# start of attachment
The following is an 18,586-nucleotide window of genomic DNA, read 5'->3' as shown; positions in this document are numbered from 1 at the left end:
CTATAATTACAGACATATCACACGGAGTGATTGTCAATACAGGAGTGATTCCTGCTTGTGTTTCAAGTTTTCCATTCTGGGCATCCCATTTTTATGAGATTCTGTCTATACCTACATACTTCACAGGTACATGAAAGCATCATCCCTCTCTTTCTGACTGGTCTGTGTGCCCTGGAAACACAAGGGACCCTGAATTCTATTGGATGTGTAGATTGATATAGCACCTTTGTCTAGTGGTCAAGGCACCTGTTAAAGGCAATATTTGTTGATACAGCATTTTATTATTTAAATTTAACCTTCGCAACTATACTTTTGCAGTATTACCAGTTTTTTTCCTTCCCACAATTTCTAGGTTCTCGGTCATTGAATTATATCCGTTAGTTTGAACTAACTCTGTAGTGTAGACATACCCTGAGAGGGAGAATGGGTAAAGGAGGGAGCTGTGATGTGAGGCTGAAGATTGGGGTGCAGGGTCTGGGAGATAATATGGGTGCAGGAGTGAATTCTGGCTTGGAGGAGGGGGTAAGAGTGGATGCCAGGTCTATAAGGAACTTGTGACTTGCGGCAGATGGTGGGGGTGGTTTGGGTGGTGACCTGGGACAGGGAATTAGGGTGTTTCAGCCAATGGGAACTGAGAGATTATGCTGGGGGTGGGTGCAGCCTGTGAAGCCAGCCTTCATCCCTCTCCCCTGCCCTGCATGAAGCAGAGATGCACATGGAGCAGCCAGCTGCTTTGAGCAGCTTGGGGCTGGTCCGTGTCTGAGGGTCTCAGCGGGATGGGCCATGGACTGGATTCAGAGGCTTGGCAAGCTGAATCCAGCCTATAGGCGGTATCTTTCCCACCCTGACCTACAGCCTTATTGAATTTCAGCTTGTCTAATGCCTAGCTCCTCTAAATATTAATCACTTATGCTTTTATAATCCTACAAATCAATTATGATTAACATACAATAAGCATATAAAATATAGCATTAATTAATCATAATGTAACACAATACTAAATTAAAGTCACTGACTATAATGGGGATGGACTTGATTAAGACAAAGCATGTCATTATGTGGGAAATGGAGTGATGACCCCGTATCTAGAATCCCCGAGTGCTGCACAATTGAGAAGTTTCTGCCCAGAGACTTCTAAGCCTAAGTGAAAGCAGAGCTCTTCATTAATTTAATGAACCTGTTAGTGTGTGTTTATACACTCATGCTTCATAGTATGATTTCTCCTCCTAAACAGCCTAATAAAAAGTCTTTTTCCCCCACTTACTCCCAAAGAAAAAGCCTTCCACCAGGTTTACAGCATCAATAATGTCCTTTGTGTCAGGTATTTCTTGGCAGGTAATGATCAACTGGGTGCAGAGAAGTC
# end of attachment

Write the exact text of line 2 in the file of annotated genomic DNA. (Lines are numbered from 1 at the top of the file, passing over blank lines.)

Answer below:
CTATAATTACAGACATATCACACGGAGTGATTGTCAATACAGGAGTGATTCCTGCTTGTGTTTCAAGTTTTCCATTCTGGGCATCCCATTTTTATGAGATTCTGTCTATACCTACATACTTCACAGGTACATGAAAGCATCATCCCTCTCTTTCTGACTGGTCTGTGTGCCCTGGAAACACAAGGGACCCTGAATTCTATTGGATGTGTAGATTGATATAGCACCTTTGTCTAGTGGTCAAGGCACCTGTTAAAGGCAATATTTGTTGATACAGCATTTTATTATTTAAATTTAACCTTCGCAACTATACTTTTGCAGTATTACCAGTTTTTTTCCTTCCCACAATTTCTAGGTTCTCGGTCATTGAATTATATCCGTTAGTTTGAACTAACTCTGTAGTGTAGACATACCCTGAGAGGGAGAATGGGTAAAGGAGGGAGCTGTGATGTGAGGCTGAAGATTGGGGTGCAGGGTCTGGGAGATAATATGGGTGCAGGAGTGAATTCTGGCTTGGAGGAGGGGGTAAGAGTGGATGCCAGGTCTATAAGGAACTTGTGACTTGCGGCAGATGGTGGGGGTGGTTTGGGTGGTGACCTGGGACAGGGAATTAGGGTGTTTCAGCCAATGGGAACTGAGAGATTATGCTGGGGGTGGGTGCAGCCTGTGAAGCCAGCCTTCATCCCTCTCCCCTGCCCTGCATGAAGCAGAGATGCACATGGAGCAGCCAGCTGCTTTGAGCAGCTTGGGGCTGGTCCGTGTCTGAGGGTCTCAGCGGGATGGGCCATGGACTGGATTCAGAGGCTTGGCAAGCTGAATCCAGCCTATAGGCGGTATCTTTCCCACCCTGACCTACAGCCTTATTGAATTTCAGCTTGTCTAATGCCTAGCTCCTCTAAATATTAATCACTTATGCTTTTATAATCCTACAAATCAATTATGATTAACATACAATAAGCATATAAAATATAGCATTAATTAATCATAATGTAACACAATACTAAATTAAAGTCACTGACTATAATGGGGATGGACTTGATTAAGACAAAGCATGTCATTATGTGGGAAATGGAGTGATGACCCCGTATCTAGAATCCCCGAGTGCTGCACAATTGAGAAGTTTCTGCCCAGAGACTTCTAAGCCTAAGTGAAAGCAGAGCTCTTCATTAATTTAATGAACCTGTTAGTGTGTGTTTATACACTCATGCTTCATAGTATGATTTCTCCTCCTAAACAGCCTAATAAAAAGTCTTTTTCCCCCACTTACTCCCAAAGAAAAAGCCTTCCACCAGGTTTACAGCATCAATAATGTCCTTTGTGTCAGGTATTTCTTGGCAGGTAATGATCAACTGGGTGCAGAGAAGTC